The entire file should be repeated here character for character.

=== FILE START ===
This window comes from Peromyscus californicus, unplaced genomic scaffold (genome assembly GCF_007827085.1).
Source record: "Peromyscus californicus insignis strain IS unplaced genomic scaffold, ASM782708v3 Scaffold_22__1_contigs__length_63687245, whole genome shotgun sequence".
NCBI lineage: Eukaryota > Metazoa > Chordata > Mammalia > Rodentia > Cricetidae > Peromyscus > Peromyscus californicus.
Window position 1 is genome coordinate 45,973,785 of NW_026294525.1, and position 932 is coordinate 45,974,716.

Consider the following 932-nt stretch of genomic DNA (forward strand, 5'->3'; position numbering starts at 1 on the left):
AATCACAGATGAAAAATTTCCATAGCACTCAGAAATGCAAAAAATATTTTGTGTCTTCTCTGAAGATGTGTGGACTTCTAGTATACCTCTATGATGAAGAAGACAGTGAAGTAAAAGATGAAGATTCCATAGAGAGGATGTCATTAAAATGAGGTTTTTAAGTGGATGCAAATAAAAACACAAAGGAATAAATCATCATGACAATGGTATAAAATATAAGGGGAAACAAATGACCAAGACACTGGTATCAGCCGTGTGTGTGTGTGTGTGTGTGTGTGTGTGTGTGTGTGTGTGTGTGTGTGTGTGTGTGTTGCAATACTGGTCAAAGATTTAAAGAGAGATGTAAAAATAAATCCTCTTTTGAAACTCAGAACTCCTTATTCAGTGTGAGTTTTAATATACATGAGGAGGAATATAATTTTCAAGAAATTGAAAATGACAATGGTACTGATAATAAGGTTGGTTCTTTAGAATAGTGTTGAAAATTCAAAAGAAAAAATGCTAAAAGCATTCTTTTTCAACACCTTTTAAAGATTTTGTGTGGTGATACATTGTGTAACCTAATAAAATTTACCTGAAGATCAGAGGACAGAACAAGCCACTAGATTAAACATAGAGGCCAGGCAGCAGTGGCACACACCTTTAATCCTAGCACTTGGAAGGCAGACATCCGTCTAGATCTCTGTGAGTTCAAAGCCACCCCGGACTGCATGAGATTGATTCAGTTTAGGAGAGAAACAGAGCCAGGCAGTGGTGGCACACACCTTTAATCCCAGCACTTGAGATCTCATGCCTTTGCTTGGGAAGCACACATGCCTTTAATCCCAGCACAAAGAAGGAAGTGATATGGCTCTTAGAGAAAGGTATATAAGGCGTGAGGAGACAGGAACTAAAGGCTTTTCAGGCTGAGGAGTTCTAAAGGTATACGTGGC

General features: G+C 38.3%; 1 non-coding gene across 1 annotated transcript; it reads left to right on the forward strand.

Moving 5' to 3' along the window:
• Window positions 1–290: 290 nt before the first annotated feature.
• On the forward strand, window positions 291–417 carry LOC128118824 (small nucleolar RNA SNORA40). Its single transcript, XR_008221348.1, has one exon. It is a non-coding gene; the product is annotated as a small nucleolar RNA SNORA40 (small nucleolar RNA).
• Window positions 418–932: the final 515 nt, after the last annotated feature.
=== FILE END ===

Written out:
This window comes from Peromyscus californicus, unplaced genomic scaffold (genome assembly GCF_007827085.1).
Source record: "Peromyscus californicus insignis strain IS unplaced genomic scaffold, ASM782708v3 Scaffold_22__1_contigs__length_63687245, whole genome shotgun sequence".
NCBI lineage: Eukaryota > Metazoa > Chordata > Mammalia > Rodentia > Cricetidae > Peromyscus > Peromyscus californicus.
Window position 1 is genome coordinate 45,973,785 of NW_026294525.1, and position 932 is coordinate 45,974,716.

Consider the following 932-nt stretch of genomic DNA (forward strand, 5'->3'; position numbering starts at 1 on the left):
AATCACAGATGAAAAATTTCCATAGCACTCAGAAATGCAAAAAATATTTTGTGTCTTCTCTGAAGATGTGTGGACTTCTAGTATACCTCTATGATGAAGAAGACAGTGAAGTAAAAGATGAAGATTCCATAGAGAGGATGTCATTAAAATGAGGTTTTTAAGTGGATGCAAATAAAAACACAAAGGAATAAATCATCATGACAATGGTATAAAATATAAGGGGAAACAAATGACCAAGACACTGGTATCAGCCGTGTGTGTGTGTGTGTGTGTGTGTGTGTGTGTGTGTGTGTGTGTGTGTGTGTGTGTGTTGCAATACTGGTCAAAGATTTAAAGAGAGATGTAAAAATAAATCCTCTTTTGAAACTCAGAACTCCTTATTCAGTGTGAGTTTTAATATACATGAGGAGGAATATAATTTTCAAGAAATTGAAAATGACAATGGTACTGATAATAAGGTTGGTTCTTTAGAATAGTGTTGAAAATTCAAAAGAAAAAATGCTAAAAGCATTCTTTTTCAACACCTTTTAAAGATTTTGTGTGGTGATACATTGTGTAACCTAATAAAATTTACCTGAAGATCAGAGGACAGAACAAGCCACTAGATTAAACATAGAGGCCAGGCAGCAGTGGCACACACCTTTAATCCTAGCACTTGGAAGGCAGACATCCGTCTAGATCTCTGTGAGTTCAAAGCCACCCCGGACTGCATGAGATTGATTCAGTTTAGGAGAGAAACAGAGCCAGGCAGTGGTGGCACACACCTTTAATCCCAGCACTTGAGATCTCATGCCTTTGCTTGGGAAGCACACATGCCTTTAATCCCAGCACAAAGAAGGAAGTGATATGGCTCTTAGAGAAAGGTATATAAGGCGTGAGGAGACAGGAACTAAAGGCTTTTCAGGCTGAGGAGTTCTAAAGGTATACGTGGC

General features: G+C 38.3%; 1 non-coding gene across 1 annotated transcript; it reads left to right on the forward strand.

Moving 5' to 3' along the window:
• Window positions 1–290: 290 nt before the first annotated feature.
• On the forward strand, window positions 291–417 carry LOC128118824 (small nucleolar RNA SNORA40). Its single transcript, XR_008221348.1, has one exon. It is a non-coding gene; the product is annotated as a small nucleolar RNA SNORA40 (small nucleolar RNA).
• Window positions 418–932: the final 515 nt, after the last annotated feature.